Paying it forward
After “a little luck” helped her get into graduate school, Julie Noolan helps future students.
When she applied for admission to the University of Chicago’s Graduate Library School in 1966, Julie Noolan, AM’68, PhD’74, MBA’83, had a few strikes against her. Though she’d worked as a librarian in her native Australia, she’d never gone to college. In fact, she hadn’t completed high school. But she did have stellar references, strong entrance exam scores, and a dean of students, Noolan remembers, who had “faith that all would work out in the long run.”
It did. Now Noolan is paying that faith forward and honoring her late husband by endowing the Daniel T. Carroll Fellowship at the University of Chicago. Her gift, a combination of a charitable remainder unitrust and a charitable gift annuity, will support students studying in the Divinity School.
Noolan ranged across the University in her own library school days: classes at the business school and at the National Opinion Research Center, a dissertation committee comprising a physicist, a statistician, a political scientist, and, for good measure, a librarian.
Even before graduating, Noolan had started a five-year stint as the Medical Library Association’s first director of education. It was during this time that Noolan met Daniel Carroll, a management consultant who had also served Fortune 500 companies in various leadership roles. Noolan, who had divorced during graduate school—“That was my practice husband,” she quips—knew she had found her “soul mate.” Carroll, who did two years of doctoral work at UChicago in the ’40s, had always revered the University, thanks to his father, a professor at the University of Vermont.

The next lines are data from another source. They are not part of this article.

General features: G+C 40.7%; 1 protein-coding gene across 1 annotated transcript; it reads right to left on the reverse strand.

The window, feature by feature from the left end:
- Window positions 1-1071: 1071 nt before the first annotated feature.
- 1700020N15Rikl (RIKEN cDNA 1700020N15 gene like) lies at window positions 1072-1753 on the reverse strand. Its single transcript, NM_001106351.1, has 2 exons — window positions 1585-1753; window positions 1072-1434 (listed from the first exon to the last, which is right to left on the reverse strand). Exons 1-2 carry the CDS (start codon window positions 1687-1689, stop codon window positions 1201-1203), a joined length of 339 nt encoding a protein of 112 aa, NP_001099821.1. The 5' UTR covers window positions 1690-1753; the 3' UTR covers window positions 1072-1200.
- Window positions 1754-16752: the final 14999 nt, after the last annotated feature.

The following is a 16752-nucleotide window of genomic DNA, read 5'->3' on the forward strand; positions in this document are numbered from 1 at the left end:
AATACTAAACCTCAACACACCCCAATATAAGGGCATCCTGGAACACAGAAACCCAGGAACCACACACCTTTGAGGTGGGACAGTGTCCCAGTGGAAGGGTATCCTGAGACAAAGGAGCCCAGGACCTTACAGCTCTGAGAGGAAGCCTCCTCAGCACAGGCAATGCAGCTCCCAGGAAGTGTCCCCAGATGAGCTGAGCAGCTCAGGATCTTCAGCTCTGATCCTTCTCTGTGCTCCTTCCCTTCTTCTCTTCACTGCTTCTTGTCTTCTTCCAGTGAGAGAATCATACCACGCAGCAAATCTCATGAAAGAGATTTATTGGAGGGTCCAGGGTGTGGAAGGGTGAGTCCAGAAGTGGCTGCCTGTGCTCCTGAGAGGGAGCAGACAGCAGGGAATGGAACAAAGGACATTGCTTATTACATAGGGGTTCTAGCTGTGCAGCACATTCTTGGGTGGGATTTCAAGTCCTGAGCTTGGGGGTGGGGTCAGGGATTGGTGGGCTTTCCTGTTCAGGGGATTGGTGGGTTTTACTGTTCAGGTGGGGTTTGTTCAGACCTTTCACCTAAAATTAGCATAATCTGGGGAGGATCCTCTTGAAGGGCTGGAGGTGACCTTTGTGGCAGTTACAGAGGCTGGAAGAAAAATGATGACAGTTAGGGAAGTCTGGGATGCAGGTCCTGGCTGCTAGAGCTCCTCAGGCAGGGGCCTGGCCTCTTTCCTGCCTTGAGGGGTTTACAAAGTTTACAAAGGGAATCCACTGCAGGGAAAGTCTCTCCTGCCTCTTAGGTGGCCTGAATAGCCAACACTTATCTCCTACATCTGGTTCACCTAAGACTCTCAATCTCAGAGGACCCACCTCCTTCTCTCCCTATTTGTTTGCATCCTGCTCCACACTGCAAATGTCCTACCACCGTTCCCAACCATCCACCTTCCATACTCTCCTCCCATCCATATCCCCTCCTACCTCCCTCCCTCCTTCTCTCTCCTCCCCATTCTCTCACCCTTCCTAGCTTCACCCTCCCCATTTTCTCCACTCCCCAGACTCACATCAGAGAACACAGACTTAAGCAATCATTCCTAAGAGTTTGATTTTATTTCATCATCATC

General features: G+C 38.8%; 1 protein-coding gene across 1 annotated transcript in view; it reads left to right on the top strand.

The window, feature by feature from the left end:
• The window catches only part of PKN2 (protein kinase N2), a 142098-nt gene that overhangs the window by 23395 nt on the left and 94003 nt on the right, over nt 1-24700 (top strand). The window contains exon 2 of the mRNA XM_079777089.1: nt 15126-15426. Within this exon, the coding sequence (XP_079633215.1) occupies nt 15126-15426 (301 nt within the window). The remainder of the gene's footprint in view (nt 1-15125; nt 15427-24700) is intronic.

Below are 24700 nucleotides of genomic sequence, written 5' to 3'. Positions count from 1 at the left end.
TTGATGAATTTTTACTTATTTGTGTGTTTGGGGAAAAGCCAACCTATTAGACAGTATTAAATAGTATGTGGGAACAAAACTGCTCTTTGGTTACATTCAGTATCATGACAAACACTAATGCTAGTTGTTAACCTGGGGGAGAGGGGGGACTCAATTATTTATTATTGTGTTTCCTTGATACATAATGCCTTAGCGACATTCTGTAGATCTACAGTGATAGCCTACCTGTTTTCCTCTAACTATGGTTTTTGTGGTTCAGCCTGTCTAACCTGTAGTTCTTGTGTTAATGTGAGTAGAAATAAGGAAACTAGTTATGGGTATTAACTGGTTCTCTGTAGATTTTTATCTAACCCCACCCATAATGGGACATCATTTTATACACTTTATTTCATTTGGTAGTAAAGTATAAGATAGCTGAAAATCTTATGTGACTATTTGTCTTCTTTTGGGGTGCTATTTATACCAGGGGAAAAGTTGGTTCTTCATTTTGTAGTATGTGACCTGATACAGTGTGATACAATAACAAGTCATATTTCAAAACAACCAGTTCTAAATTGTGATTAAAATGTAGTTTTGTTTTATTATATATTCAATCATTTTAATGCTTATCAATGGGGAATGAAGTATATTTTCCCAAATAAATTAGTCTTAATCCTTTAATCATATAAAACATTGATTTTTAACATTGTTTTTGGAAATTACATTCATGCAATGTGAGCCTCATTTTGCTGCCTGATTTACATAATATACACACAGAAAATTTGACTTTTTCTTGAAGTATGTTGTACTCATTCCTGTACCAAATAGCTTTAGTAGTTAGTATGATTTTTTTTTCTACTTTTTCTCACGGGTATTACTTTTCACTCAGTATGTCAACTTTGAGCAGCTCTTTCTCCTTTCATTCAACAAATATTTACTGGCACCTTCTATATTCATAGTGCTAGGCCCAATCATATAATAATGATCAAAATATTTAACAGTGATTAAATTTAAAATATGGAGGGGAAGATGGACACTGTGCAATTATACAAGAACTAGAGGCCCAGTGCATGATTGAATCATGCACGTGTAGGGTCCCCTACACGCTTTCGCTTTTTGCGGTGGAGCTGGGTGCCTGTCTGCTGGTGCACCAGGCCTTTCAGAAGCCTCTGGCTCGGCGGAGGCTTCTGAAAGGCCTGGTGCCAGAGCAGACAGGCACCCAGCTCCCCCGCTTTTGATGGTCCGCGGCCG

“Dan always thought Chicago was the best university in the world,” Noolan says. “I always jokingly said he fell in love with me knowing nothing else about me except that I had a PhD from the University of Chicago.”
Noolan added an MBA through the executive program at what is now the University of Chicago Booth School of Business, and a few years later she and Carroll formed their own consulting company. Noolan credits her UChicago training for her strength as a consultant. “I did my homework and was always thorough in collecting data and being able to defend statements I made. I got that analytical and intellectual rigor from my education.” Noolan also developed a special interest in organizational development, eventually teaching the subject at American University in Washington, DC.
Carroll, meanwhile, had joined the Visiting Committee to the Divinity School. He’d always been interested in religious education and had consulted for the Episcopal Church. “He enjoyed the intellectual stimulation,” Noolan says. Carroll stepped down from the visiting committee the year before his 2007 death.
Noolan retired in 2014 but continues what she calls her life’s goal: “to help create level playing fields, because we don’t all start at the same starting line when we come into this world.” That’s a big part of the motivation behind her Divinity School gift, she says, quoting a favorite lyric from Joseph and the Amazing Technicolor Dreamcoat: “‘Anyone from anywhere can make it / If they get a lucky break’—just as I feel I had a little luck being accepted into GLS without credentials.”